1. It was insane to fly John Young and Crip on that first, multi-billion $ flight of the shuttle of any kind. What you need at the start are relatively cheap test systems, unpiloted, and later non-risk averse pilots for initial human flights.

      Charles I couldn’t agree more. However from what I’ve read, given the state of technology at the time, it would have been impossible to fly the shuttle unmanned (uncrewed for the woke crowd) and way too cost prohibitive to intentionally sacrifice an orbiter to a full up test flight into orbit and into de-orbit into the ocean. NASA backed itself into that corner in the 1970’s nearly a decade before the shuttle’s first flight, nothing you don’t already know of course.

      Musk is certainly on the better course, not that there is ever clearly a “correct” solution, only best among alternatives. But I applaud Elon for conducting a test program that utilizes and exercises the flight hardware in actual test flights with data collection without relying on a simulation to tell him when it’s “safe to fly”.

      1. I think everybody at NASA kind of ignored how they were making a fundamental configuration change without flying a whole lot of test vehicle just to see if a winged vehicle beside an external tank with some solids was going to work out. The had all that Mercury/Gemini/Apollo experience under their belt, so they were experienced rocket experts who could do the math, but there wasn’t any base of practical experience with the proposed configurations.

        But DC politics and budgets weren’t going to give them time to sit back and slowly develop the next logical step, feeling their way through the problem with lots of flight hardware.

  5. Wasn’t the Shuttle orbiter automated anyway? I read once the only thing the crew really needed to do was lower the landing gear. The rest the thing could do itself.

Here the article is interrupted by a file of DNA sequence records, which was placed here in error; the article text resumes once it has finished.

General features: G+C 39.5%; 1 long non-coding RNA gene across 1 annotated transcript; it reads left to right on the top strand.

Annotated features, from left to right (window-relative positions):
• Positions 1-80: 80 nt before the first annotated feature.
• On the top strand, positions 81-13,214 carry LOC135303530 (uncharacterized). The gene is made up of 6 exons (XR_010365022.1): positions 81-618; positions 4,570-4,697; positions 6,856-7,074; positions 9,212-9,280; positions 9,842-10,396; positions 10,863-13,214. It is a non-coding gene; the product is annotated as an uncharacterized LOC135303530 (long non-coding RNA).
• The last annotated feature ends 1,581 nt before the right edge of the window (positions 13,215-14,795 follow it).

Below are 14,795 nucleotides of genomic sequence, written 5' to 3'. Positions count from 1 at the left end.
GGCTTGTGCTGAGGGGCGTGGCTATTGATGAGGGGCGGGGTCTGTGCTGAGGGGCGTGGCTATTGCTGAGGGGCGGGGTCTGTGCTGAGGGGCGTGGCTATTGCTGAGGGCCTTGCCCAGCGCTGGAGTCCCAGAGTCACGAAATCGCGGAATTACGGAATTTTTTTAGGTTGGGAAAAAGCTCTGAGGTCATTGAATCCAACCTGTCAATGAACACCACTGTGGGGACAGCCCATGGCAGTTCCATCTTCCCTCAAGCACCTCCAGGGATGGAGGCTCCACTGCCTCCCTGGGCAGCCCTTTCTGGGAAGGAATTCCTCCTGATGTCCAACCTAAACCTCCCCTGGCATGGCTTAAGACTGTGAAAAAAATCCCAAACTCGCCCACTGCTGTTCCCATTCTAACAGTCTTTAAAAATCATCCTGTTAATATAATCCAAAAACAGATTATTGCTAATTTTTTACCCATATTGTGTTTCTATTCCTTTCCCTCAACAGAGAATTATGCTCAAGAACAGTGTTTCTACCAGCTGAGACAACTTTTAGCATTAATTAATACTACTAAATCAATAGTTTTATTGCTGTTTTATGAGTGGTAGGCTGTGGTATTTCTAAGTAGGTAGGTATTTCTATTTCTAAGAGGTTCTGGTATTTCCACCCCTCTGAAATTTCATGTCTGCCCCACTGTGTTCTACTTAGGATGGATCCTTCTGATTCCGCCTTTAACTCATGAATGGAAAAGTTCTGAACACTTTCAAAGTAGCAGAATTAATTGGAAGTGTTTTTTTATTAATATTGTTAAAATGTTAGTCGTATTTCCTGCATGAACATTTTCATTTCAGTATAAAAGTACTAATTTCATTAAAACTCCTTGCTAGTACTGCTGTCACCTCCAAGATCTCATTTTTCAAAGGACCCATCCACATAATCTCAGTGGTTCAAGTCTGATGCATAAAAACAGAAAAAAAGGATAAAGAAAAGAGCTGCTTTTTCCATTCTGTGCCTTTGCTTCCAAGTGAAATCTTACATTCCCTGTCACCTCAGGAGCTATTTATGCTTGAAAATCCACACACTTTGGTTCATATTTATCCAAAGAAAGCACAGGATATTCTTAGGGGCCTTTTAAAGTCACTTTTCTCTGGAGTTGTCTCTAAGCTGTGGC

Adding automation or ground command of the landing gear would have been trivial.

    1. It wasn’t automated until after Columbia, as Rand says. This is one where we could have taken a clue from the Russians: they had a lot of good innovations on Buran. Buran demonstrated its auto-landing system in 1988, though of course they never flew it after that. Too expensive (also a lesson we might have learned.) Having the ability to fly an uncrewed shuttle makes a LOT of sense. The Energia launch vehicle is interesting to, with those kero-lox boosters. I’m not anything more than a Kerbal rocket scientist, but it’s interesting to speculate about what a “perfect” shuttle might have been.

      I’m in no way a Russian fanboy, but got to give those guys props for interesting things they do.

      1. A “perfect” Shuttle would have looked a lot like DreamChaser. Just big enough for seven crew, no cargo, and mounted vertically on top of whatever booster you liked at the time.

        NASA could have been flying those for the Bicentennial, parked the first four in museums, built four more, and retired THOSE in favor of the Mark IIIs, all before Young and Crippen ever reached orbit.